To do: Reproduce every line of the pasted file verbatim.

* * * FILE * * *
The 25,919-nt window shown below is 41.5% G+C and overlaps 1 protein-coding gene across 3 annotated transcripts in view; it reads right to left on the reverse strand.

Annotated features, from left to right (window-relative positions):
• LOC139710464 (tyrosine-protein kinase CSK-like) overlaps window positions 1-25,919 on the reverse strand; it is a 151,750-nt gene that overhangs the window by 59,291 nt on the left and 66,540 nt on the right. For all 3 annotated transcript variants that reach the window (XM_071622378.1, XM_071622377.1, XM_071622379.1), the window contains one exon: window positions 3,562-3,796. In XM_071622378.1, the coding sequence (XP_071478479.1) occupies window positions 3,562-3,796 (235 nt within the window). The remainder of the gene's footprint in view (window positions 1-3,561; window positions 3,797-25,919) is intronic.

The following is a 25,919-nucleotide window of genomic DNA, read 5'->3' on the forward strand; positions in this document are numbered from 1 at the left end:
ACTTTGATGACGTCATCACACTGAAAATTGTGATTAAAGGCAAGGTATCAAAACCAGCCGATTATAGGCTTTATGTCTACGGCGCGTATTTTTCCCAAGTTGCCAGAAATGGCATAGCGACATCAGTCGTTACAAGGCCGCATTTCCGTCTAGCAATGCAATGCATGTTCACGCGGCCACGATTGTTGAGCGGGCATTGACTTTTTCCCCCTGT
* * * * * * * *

The 25,919-nt window shown below is 41.5% G+C and overlaps 1 protein-coding gene across 3 annotated transcripts in view; it reads right to left on the reverse strand.

Annotated features, from left to right (window-relative positions):
• LOC139710464 (tyrosine-protein kinase CSK-like) overlaps window positions 1-25,919 on the reverse strand; it is a 151,750-nt gene that overhangs the window by 59,291 nt on the left and 66,540 nt on the right. For all 3 annotated transcript variants that reach the window (XM_071622378.1, XM_071622377.1, XM_071622379.1), the window contains one exon: window positions 3,562-3,796. In XM_071622378.1, the coding sequence (XP_071478479.1) occupies window positions 3,562-3,796 (235 nt within the window). The remainder of the gene's footprint in view (window positions 1-3,561; window positions 3,797-25,919) is intronic.

The following is a 25,919-nucleotide window of genomic DNA, read 5'->3' on the forward strand; positions in this document are numbered from 1 at the left end:
ACTTTGATGACGTCATCACACTGAAAATTGTGATTAAAGGCAAGGTATCAAAACCAGCCGATTATAGGCTTTATGTCTACGGCGCGTATTTTTCCCAAGTTGCCAGAAATGGCATAGCGACATCAGTCGTTACAAGGCCGCATTTCCGTCTAGCAATGCAATGCATGTTCACGCGGCCACGATTGTTGAGCGGGCATTGACTTTTTCCCCCTGT